• Example: “History has always taught us . . .” or “Science has proven . . .” or “Research has discovered . . . .” The implication in each case is that history or science (or any other discipline) has only one opinion which is an incorrect assumption.
common logical fallacies4

9. Bandwagon Appeal: The writer tries to validate a point by intimating that “everyone else believes in this.” Such a tactic evades discussion of the issue itself.

  • Example: Advertising often uses this technique: “Discriminating women use Smacky-Mouth lipstick.” A recent Colorado bumper sticker says “Eat lamb – could 1000’s of coyotes be wrong?”
  • Example: “Join the rest of the nation in our goal to keep America great, and vote for me.” Does joining everyone make it a good idea?

10. Card Stacking: This term comes from stacking a deck of cards in your favor. Card stacking is used to slant a message. Key words or unfavorable statistics may be omitted in an ad or commercial, leading to a series of half-truths.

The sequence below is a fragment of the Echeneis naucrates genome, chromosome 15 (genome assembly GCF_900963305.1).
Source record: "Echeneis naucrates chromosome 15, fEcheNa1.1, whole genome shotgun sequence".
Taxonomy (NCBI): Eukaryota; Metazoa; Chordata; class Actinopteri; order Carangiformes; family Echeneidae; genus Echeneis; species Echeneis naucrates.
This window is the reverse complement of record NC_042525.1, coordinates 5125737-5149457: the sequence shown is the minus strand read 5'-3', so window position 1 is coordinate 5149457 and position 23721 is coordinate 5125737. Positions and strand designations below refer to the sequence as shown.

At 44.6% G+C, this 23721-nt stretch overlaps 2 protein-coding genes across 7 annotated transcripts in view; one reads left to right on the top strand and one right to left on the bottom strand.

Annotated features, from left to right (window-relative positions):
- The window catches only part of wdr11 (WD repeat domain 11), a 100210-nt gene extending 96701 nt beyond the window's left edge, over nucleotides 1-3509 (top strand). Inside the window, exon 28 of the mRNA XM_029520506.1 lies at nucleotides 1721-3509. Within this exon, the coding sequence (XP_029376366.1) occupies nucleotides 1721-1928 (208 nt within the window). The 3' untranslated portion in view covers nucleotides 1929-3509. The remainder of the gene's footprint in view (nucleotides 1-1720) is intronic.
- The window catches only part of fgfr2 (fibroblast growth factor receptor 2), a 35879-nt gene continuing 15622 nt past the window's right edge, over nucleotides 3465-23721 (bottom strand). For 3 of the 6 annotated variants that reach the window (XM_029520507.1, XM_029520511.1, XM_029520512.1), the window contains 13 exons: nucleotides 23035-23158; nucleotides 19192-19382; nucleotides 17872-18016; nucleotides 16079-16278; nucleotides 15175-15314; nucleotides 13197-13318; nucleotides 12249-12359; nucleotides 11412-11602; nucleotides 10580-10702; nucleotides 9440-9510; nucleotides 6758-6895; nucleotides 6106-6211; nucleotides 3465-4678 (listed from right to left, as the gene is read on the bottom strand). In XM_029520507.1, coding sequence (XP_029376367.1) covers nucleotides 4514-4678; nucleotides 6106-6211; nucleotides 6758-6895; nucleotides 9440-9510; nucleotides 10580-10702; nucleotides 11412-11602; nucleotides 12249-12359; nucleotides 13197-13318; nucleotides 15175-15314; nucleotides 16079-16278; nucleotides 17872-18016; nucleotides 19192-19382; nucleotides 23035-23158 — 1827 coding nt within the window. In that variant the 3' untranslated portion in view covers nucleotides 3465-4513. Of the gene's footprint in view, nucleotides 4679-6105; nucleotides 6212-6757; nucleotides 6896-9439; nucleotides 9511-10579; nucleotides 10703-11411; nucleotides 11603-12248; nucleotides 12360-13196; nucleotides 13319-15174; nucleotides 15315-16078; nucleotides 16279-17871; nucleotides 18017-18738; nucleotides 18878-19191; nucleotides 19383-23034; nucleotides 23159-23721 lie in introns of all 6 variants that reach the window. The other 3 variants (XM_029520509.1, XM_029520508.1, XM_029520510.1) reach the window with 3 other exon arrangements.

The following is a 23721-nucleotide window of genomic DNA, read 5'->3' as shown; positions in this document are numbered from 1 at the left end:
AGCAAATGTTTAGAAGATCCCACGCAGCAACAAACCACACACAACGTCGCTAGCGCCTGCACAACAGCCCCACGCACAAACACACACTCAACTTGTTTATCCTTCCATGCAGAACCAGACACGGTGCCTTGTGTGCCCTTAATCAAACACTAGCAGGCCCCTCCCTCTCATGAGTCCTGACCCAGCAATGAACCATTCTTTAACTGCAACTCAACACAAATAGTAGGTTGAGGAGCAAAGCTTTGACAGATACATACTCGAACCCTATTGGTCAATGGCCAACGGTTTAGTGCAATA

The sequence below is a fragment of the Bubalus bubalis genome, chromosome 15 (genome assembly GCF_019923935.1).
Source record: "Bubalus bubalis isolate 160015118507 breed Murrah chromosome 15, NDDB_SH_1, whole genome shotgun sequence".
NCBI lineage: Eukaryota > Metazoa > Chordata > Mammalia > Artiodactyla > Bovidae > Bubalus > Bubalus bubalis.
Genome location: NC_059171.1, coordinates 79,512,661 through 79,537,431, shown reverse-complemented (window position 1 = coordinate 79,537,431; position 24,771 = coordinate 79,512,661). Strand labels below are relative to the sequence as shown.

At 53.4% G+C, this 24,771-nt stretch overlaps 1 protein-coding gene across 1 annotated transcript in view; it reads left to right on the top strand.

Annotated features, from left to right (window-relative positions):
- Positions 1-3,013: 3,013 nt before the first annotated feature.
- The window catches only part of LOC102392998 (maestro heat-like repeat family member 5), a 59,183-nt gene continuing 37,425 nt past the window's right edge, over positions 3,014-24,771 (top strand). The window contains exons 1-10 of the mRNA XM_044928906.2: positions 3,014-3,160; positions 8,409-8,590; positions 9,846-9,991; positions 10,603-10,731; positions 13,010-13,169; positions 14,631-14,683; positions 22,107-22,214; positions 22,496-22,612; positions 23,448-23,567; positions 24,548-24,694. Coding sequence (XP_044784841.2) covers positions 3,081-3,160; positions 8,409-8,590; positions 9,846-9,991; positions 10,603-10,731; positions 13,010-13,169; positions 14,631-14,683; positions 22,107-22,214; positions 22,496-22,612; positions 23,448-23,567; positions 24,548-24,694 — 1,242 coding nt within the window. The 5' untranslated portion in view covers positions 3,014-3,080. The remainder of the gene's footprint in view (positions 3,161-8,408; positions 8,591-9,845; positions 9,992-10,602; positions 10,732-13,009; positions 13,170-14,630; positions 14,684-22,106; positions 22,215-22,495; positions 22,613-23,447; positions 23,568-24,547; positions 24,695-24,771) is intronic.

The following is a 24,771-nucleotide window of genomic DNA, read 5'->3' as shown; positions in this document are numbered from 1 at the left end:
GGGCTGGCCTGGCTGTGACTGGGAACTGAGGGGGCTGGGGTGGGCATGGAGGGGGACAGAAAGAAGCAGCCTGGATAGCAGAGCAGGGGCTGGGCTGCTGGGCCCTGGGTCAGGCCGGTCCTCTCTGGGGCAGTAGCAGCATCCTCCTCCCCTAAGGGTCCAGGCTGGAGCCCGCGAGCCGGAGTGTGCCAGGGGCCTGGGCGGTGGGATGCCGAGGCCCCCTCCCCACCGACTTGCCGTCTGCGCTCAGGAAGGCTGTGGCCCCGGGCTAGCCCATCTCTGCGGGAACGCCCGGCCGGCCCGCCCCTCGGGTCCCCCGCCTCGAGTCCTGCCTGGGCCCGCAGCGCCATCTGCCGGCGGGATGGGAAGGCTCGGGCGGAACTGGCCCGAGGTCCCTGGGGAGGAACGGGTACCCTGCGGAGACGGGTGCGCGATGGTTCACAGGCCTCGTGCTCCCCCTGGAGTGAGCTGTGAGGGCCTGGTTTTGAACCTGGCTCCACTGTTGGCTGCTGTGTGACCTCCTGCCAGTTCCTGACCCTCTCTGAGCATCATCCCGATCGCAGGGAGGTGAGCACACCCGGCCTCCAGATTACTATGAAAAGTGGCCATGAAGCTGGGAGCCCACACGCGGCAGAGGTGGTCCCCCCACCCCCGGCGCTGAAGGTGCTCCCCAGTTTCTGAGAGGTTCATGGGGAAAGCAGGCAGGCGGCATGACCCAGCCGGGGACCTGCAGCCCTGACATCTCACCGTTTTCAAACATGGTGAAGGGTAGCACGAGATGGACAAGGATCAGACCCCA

• Example: “I introduced more bills into Congress than anyone else.” How successful were the bills? How many passed? The speaker might leave out failures.
common logical fallacies5

11. Faulty Analogy: The writer uses an extended comparison as proof of a point. Look closely at all extended comparisons and metaphors to see if the two things being compared are really similar. Although a compelling analogy might suggest similarities, it alone cannot prove anything.

  • Example: In a recent editorial a woman bemoaned laws requiring small children to sit in car seats saying that lawmakers could just as easily require mothers to breastfeed instead of using formula. Are the two situations really alike?

12. Quick Fix: The writer leans too heavily on catchy phrases or empty slogans. A clever turn-of-phrase may grab one’s attention, but it may lose its persuasiveness when scrutinized closely.

  • Example: A banner at a recent rally to protest a piece of antigun legislation read, “When guns are outlawed, only outlaws will have guns.” Although the sentence had nice balance, it oversimplified the issue.
common logical fallacies6

13. Faulty Cause / Effect: A cause and effect relationship that might not be true.

  • Example: “When I took office, the unemployment rate dropped to four percent.” Listeners should question whether the rate dropped because of the person in office or other factors beyond the person’s control. Did that person actually cause the rate to drop?